On Surf Music & World Peace

The other me, who in her head works as a columnist for a great metropolitan newspaper—kind of like Clark Kent—was inspired to write this by the wisdom of children and the Beach Boys.

Every Tuesday afternoon is a celebration around the casa. Our nine and seven year old grandsons come by. We crank up the music. And they cook. Tacos, of course! It’s a rule!

Second rule—the music better include a whole lot of Beach Boys! I tried playing the Beach Boys Pandora station, but they weren’t very happy with it. Too many other artists. So, I dug out a Best of the Beach Boys CD, and said, Surf’s up, dudes!

The first time I put it on, they kept reading the playlist, counting down the number of songs leading up to Good Vibrations—their favorite. When Wouldn’t It Be Nice came on, however, their ears perked up and puzzled looks crossed their faces. What are they saying? What’s that about, they asked.

I repeated the first stanza: Wouldn’t it be nice if we were older? Then we wouldn’t have to wait so long. And wouldn’t it be nice to live together In the kind of world where we belong.

I told them it’s about a young couple that wants to live together in a world that’s safe and happy and loving. We want to live in a world like that, too, they said. And then the nine-year-old followed with, I’m going to call the president and invite him here to talk about that.

Wow. Their instantaneous and profound reaction to those lyrics stunned me. But I shouldn’t have been surprised. For weeks, the seven-year-old has been asking: From outer space, our area looks like nothing, right? Translation: The North Koreans won’t drop a nuclear bomb on us because they can’t see us, right?

I answer, Right, but think, How can this still be happening? When I was their age, as I passed by the bomb shelter being built in the neighbor’s yard and ducked and covered under my school desk, I too was asking: The nuclear bombs won’t fall on us, right?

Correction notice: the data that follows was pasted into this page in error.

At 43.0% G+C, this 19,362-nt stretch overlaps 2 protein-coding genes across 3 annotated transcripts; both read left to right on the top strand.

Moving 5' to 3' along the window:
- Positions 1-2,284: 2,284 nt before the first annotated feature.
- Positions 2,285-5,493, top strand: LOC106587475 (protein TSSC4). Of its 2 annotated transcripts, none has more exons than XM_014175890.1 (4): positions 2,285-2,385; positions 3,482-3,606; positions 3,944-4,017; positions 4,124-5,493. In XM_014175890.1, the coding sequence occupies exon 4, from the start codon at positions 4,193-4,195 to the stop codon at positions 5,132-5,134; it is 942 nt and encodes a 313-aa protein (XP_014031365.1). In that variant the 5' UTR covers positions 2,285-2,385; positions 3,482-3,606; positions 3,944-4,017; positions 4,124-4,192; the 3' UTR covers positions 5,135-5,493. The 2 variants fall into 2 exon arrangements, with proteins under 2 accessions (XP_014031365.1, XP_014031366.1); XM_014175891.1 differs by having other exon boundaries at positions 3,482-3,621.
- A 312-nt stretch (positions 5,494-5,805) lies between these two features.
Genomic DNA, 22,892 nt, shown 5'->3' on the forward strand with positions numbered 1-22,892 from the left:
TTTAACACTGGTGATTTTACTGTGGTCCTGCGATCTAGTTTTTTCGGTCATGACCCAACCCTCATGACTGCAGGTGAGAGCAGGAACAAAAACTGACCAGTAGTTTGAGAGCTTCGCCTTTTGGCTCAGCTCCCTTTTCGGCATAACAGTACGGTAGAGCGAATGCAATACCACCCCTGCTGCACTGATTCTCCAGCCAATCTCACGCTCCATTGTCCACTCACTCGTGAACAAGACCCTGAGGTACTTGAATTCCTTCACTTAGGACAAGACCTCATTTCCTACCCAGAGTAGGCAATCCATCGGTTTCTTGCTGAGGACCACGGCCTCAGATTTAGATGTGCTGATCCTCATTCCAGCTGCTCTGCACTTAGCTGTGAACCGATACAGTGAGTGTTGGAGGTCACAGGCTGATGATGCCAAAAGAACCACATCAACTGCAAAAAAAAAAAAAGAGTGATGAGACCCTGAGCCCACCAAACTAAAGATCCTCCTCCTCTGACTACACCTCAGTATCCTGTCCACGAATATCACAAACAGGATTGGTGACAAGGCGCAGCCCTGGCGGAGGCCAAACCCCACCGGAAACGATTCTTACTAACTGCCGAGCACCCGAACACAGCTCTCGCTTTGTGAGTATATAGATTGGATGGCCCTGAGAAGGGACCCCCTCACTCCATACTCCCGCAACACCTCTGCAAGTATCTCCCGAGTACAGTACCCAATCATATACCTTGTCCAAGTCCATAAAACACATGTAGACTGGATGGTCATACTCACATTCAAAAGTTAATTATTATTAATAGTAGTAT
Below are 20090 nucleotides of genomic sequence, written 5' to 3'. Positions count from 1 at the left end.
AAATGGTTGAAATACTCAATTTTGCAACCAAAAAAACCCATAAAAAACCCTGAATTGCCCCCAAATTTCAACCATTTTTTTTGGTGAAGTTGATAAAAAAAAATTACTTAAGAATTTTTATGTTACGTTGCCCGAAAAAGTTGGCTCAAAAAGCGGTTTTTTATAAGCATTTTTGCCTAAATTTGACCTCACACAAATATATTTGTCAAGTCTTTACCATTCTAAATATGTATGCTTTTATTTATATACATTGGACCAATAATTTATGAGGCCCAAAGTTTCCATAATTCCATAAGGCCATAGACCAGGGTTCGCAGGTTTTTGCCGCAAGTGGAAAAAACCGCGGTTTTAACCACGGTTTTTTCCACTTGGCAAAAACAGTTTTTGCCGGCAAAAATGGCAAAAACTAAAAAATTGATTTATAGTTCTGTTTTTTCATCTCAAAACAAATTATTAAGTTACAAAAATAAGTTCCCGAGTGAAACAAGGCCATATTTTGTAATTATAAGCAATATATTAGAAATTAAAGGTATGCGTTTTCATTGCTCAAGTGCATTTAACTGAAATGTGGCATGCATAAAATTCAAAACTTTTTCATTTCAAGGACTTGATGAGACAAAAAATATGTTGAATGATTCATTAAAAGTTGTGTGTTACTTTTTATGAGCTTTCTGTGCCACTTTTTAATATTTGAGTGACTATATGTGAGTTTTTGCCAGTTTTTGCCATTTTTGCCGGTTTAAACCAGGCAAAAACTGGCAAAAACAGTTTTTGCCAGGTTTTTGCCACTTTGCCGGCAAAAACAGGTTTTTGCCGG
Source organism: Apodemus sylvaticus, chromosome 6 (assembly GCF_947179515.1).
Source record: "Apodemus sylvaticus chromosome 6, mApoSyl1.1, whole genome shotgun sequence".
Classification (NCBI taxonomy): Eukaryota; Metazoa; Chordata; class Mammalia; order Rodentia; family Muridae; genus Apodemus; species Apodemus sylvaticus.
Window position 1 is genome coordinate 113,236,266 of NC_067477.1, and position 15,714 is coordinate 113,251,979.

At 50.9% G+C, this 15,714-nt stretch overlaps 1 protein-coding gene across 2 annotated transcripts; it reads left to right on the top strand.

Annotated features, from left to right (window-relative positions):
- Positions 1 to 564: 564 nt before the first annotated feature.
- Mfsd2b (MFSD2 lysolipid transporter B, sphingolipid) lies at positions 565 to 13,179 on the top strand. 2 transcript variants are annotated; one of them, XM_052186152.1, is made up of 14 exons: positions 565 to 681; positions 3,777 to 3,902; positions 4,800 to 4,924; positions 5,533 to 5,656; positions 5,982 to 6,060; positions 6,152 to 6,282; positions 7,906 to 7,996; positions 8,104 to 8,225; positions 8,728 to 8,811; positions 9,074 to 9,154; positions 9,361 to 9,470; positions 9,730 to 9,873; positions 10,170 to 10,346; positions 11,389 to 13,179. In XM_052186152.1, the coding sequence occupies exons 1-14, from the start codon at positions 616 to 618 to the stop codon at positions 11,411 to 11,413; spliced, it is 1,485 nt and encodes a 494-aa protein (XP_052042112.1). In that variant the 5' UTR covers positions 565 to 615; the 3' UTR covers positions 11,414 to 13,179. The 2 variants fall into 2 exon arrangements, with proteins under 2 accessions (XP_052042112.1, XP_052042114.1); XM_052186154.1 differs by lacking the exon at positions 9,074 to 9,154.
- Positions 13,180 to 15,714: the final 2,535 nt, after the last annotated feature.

I thought a lot about our fractured world as I traveled this summer, because it was curious to me that I never saw it. What I experienced instead was wholeness: People dancing like nobody was watching to the sounds of a retro band on a soft salty-air evening in Cambria; People gathered on the Huntington Beach plaza at the Blessing of the Waves Service. Representatives from six religions provided the reflections and benediction that morning—religions over which wars are fought. Yet there we were—unified by water and waves and sand and seagulls. Oh, and surf music. Those Beach Boys, again!

When natural or human-made chaos occurs, I catch myself seeking signs of order. And I find it. For every act of violence, there’s a million of kindness. For every act of cowardice, there’s a million of courage. For every hate-filled word, there’s a million of love. It’s a fact.

I was on a business call the other day and the talk turned personal—to the way our interaction with strangers has changed—for the better. We shared that the more conflict-ridden the news gets, the more conscious we have become of diffusing that conflict, right where we stand. We are more in the moment; we make eye contact; we use opportunities to demonstrate kindness; we forgive transgressions—even of other drivers. How about that?

It got me wondering if others have experienced a similar metamorphosis of consciousness. That would be a YES. The strongest instinct in the human race is survival. Somewhere deep in those communal genes of ours, we know that if we allow conflict to reach epic proportions, we’re kaput.

My grandchildren don’t want that. And I don’t want that for them, or any of us. So, we’ve decided to make Wouldn’t It Be Nice the family theme song. It wasn’t a hard decision, as once we got it in our heads the music floated from one to the other of us in whistles and hums and lyrical fragments. We’ll probably even have t-shirts made.

Here are a few more lines we like, so you can get the song properly stuck in your head: You know it seems the more we talk about it It only makes it worse to live without it. But let’s talk about it. Wouldn’t it be nice?

How about harmonizing with us, passing this forward, and inviting others to join in the chorus?

And then: Maybe if we think, and wish, and hope, and pray, it might come true Baby, then there wouldn’t be a single thing we couldn’t do.

Wouldn’t it be nice.

Thank you, Beach Boys, wherever you are.